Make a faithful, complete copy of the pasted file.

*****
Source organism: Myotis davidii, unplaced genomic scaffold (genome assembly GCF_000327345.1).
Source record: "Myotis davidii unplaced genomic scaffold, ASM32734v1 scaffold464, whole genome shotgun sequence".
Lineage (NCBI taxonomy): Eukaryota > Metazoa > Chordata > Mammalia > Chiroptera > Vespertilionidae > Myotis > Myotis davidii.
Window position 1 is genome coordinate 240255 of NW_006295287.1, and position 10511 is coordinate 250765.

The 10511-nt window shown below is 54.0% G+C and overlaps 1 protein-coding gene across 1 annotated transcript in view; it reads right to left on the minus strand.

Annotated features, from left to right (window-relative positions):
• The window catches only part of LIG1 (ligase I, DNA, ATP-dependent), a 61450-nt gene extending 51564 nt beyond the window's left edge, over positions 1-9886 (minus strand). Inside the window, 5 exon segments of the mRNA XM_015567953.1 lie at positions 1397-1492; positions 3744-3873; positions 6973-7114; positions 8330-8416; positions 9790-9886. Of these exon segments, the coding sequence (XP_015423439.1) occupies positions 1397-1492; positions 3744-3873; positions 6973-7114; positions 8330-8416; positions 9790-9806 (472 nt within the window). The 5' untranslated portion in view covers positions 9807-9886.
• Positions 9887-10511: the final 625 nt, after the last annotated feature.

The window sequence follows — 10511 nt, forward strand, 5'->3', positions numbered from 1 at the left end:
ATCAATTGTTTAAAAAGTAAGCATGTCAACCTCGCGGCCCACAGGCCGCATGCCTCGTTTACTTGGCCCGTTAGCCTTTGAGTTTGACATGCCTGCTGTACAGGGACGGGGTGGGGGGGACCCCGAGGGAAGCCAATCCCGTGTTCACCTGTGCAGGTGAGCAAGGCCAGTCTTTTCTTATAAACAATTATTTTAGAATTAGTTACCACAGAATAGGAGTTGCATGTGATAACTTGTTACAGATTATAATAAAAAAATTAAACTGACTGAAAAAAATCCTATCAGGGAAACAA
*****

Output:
Source organism: Myotis davidii, unplaced genomic scaffold (genome assembly GCF_000327345.1).
Source record: "Myotis davidii unplaced genomic scaffold, ASM32734v1 scaffold464, whole genome shotgun sequence".
Lineage (NCBI taxonomy): Eukaryota > Metazoa > Chordata > Mammalia > Chiroptera > Vespertilionidae > Myotis > Myotis davidii.
Window position 1 is genome coordinate 240255 of NW_006295287.1, and position 10511 is coordinate 250765.

The 10511-nt window shown below is 54.0% G+C and overlaps 1 protein-coding gene across 1 annotated transcript in view; it reads right to left on the minus strand.

Annotated features, from left to right (window-relative positions):
• The window catches only part of LIG1 (ligase I, DNA, ATP-dependent), a 61450-nt gene extending 51564 nt beyond the window's left edge, over positions 1-9886 (minus strand). Inside the window, 5 exon segments of the mRNA XM_015567953.1 lie at positions 1397-1492; positions 3744-3873; positions 6973-7114; positions 8330-8416; positions 9790-9886. Of these exon segments, the coding sequence (XP_015423439.1) occupies positions 1397-1492; positions 3744-3873; positions 6973-7114; positions 8330-8416; positions 9790-9806 (472 nt within the window). The 5' untranslated portion in view covers positions 9807-9886.
• Positions 9887-10511: the final 625 nt, after the last annotated feature.

The window sequence follows — 10511 nt, forward strand, 5'->3', positions numbered from 1 at the left end:
ATCAATTGTTTAAAAAGTAAGCATGTCAACCTCGCGGCCCACAGGCCGCATGCCTCGTTTACTTGGCCCGTTAGCCTTTGAGTTTGACATGCCTGCTGTACAGGGACGGGGTGGGGGGGACCCCGAGGGAAGCCAATCCCGTGTTCACCTGTGCAGGTGAGCAAGGCCAGTCTTTTCTTATAAACAATTATTTTAGAATTAGTTACCACAGAATAGGAGTTGCATGTGATAACTTGTTACAGATTATAATAAAAAAATTAAACTGACTGAAAAAAATCCTATCAGGGAAACAA